With these words, hundreds of thousands of devotees across India would have welcomed the very loved elephant-head God, Lord Ganesh into their homes for his annual visit.
The festival, also known as Vinayaka Chaturthi, is observed in the Hindu calendar month of Bhaadrapada, starting on the shukla chaturthi (fourth day of the waxing moon period). The date usually falls between August and September. The festival usually lasts for 10 days, ending on Anant Chaturdashi.
While the festival is celebrated all over the country and across the Indian diaspora, today’s post will mostly focus on the way it is celebrated in my home state of Maharashtra and is full of nostalgia….
Earlier, homes in Maharashtra used to celebrate Ganesh Chaturti like others in India, by worshipping him in their homes. But all this changed in a large scale when the legendary freedom fighter Lokmanya Tilak, who impressed by the first Sarvajanik (Public) Ganesh idols installed by Shrimant Bhausaheb Rangari Ganpati, Bhudwar Peth, in Pune, praised it in his revolutionary newspaper Kesari and started using the concept of Sarvajanik Ganeshotsav to disseminate the concept of freedom from the British to the people of Mumbai. The concept then took up and has not looked back since then. Till around 20 odd years, it was mainly restricted to Maharashtra, but these days, you can find Sarvajanik Ganesh Pandals all over the country.
Weeks before the festival, Ganesh Mandals (groups) would have decided on the theme of their Mandal and would have ordered the idol based on the theme. Then they would collect donations from the neighbourhood and using this would buy the decorations for their mandal. The mandals also vie with each other to put up the biggest statue and the best pandal and the duration of the idol’s visit would have cultural activities like singing and theater performances, orchestra and community activities like free medical checkup, blood donation camps, and charity for the poor.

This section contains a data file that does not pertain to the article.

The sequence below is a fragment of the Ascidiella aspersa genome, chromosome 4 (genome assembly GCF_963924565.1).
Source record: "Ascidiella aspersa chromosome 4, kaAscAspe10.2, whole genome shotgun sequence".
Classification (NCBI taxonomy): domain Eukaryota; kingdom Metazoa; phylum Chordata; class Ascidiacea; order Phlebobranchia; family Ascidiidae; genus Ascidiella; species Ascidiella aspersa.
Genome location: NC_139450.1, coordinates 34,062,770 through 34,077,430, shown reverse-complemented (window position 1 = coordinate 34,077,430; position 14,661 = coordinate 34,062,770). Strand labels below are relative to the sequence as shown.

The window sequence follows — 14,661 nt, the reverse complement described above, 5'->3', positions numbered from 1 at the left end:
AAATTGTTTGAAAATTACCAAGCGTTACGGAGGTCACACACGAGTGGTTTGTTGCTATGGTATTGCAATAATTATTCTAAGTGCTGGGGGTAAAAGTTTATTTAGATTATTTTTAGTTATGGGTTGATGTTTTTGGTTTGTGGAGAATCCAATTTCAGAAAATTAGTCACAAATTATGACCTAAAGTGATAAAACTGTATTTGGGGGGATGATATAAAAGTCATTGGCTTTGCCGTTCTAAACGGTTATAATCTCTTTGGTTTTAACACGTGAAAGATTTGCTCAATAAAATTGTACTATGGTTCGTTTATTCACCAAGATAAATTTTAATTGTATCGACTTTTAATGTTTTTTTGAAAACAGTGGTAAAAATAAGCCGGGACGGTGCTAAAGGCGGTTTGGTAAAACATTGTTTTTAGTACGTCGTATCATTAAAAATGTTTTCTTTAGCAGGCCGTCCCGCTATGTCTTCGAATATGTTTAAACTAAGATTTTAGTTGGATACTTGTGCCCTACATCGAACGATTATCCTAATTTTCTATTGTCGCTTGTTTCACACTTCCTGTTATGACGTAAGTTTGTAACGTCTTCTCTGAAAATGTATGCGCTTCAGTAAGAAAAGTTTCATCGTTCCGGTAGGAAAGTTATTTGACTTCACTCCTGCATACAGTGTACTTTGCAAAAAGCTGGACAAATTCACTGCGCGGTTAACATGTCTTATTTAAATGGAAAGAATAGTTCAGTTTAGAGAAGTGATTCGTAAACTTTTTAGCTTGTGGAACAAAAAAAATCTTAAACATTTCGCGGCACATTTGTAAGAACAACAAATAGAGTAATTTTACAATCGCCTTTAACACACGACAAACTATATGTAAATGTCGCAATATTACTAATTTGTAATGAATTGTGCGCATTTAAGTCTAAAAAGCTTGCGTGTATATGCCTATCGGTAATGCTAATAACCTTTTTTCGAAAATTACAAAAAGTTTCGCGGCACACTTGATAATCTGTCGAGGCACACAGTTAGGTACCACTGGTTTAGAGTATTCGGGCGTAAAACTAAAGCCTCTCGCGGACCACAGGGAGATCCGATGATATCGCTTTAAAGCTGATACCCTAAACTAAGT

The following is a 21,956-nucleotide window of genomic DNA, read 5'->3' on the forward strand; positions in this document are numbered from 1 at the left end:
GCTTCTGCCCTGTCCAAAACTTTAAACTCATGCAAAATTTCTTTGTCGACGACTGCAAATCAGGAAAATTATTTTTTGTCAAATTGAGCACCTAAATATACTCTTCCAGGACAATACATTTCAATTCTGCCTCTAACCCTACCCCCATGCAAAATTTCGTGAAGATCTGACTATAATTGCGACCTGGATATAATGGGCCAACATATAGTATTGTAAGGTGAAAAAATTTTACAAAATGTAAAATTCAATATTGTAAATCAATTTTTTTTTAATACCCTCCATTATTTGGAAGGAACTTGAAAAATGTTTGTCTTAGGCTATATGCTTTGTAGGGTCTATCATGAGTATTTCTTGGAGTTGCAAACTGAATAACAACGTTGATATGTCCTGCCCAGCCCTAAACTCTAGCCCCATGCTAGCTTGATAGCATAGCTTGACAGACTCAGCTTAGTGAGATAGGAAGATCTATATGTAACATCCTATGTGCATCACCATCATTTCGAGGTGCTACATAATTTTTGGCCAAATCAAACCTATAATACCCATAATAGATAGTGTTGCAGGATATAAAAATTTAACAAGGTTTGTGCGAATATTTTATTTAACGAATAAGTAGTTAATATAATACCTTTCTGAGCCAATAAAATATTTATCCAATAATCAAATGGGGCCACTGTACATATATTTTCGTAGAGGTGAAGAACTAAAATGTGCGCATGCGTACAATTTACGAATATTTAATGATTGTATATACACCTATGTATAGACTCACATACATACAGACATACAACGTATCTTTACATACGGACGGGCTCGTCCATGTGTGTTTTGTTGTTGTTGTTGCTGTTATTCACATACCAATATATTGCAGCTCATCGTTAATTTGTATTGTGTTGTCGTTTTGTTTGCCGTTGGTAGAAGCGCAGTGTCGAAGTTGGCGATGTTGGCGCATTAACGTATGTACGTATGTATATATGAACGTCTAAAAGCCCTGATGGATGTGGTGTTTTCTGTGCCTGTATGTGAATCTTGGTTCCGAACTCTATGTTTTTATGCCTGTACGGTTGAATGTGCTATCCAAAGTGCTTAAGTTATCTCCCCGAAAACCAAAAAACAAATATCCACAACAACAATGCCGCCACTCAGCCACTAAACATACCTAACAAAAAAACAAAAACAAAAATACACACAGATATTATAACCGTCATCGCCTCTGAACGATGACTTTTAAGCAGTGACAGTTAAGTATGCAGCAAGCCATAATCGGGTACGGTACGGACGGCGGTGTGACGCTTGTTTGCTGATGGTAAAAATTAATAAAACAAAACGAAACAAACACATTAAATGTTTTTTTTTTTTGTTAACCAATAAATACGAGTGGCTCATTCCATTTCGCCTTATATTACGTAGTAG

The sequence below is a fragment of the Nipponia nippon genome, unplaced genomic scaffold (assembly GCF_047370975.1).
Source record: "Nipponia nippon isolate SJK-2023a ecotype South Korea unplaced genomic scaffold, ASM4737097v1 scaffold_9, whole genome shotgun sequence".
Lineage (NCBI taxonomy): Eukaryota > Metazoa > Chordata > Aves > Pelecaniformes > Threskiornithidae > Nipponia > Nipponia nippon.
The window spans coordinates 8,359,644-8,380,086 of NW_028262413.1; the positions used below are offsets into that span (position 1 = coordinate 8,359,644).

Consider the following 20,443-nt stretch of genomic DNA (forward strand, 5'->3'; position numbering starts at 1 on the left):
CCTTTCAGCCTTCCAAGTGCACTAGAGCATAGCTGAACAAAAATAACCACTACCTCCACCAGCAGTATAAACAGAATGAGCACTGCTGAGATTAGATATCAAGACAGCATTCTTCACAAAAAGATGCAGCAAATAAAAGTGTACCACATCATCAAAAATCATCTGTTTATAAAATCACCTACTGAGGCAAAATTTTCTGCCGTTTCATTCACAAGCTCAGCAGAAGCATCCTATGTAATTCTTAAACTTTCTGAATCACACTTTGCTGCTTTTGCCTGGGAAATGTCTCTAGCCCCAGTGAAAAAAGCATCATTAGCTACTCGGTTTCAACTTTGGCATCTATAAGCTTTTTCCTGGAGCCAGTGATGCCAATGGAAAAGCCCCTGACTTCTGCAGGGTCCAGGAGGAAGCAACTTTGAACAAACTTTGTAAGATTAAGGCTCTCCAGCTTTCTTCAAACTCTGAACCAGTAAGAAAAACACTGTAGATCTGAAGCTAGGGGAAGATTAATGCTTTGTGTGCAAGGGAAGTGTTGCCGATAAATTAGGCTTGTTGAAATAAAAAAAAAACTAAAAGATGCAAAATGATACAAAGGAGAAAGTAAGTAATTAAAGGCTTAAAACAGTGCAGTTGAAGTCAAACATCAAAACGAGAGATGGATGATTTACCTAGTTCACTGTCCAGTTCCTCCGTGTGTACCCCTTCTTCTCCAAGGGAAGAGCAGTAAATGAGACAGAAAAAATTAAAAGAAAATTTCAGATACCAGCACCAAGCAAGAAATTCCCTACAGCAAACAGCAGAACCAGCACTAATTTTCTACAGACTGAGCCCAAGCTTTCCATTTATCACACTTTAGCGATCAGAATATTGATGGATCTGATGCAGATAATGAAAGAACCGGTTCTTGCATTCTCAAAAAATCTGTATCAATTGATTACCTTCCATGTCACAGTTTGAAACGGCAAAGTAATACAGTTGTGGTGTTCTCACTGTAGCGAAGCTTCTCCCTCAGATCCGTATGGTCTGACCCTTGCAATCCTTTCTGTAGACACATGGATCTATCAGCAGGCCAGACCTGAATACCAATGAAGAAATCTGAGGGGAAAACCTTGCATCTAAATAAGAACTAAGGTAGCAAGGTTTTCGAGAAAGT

The idols, both communal and the ones at home are worshiped in every morning and evening until the departure. The worship involves various offerings to the idol including flowers and durva. Each durva bunch has 21 shoots and the shoots have either three or five strands. Other offerings like modak also have to number 21 in Ganesh worship. The daily worship ceremonies ends with the worshipers singing the Aarti in honor of Ganesh, other Gods and saints. The Ganesh aarti sung in Maharashtra was composed by the 17th century, saint Samarth Ramdas.As per the tradition of their respective families, the domestic celebrations come to an end after 1, 3, 5, 7 or 11 days when the statue is taken in a procession to a large body of water such a lake, river or the sea for immersion. Due to environmental concerns, a number of families now avoid the large water bodies and instead let the clay statue disintegrate in a bucket or tub of water at home. After a few days the clay is used in the home garden. In some cities, a public eco-friendly process is used for immersion.
Some of the Ganesh idols in Mumbai are iconic, among them being Lalbagcha Raja and Mumbaicha Raja, which are usually one of the biggest idols in the city and GSB Seva Mandal’s idol where the idol is said to be made of gold and some of the ornaments are said to be made of diamonds!
What’s a festival without sweets and the neividhyam (offering) for Ganesh Chaturti is Modak or Kozhakottai as its called in Tamil. This is Lord Ganesh’s favourite sweet and different families have their own recipe to make this delicious sweet!
Writing this post is making me very nostalgic to be in Mumbai. In all the years that I’ve been away, I’ve never been able to get back for this festival. This is my favourite festival as Lord Ganesh is my ishtadev (favourite God) and I can remember how we went to major roads to see the Ganpati idols making their way to the pandals or go pandal-hopping the day of the festival and across the 10 days to see the major Ganpati idols or even standing for hours on Anant Chaturdashi day to see the idols being taken for immersion…
I’m going to leave you with the Aarti I love for Ganpati which is sung by the nightingale of India, Lata Mangeshkar. This song never fails to soothe my soul….
Ganpati Bappa Morya, Mangal Murthi Morya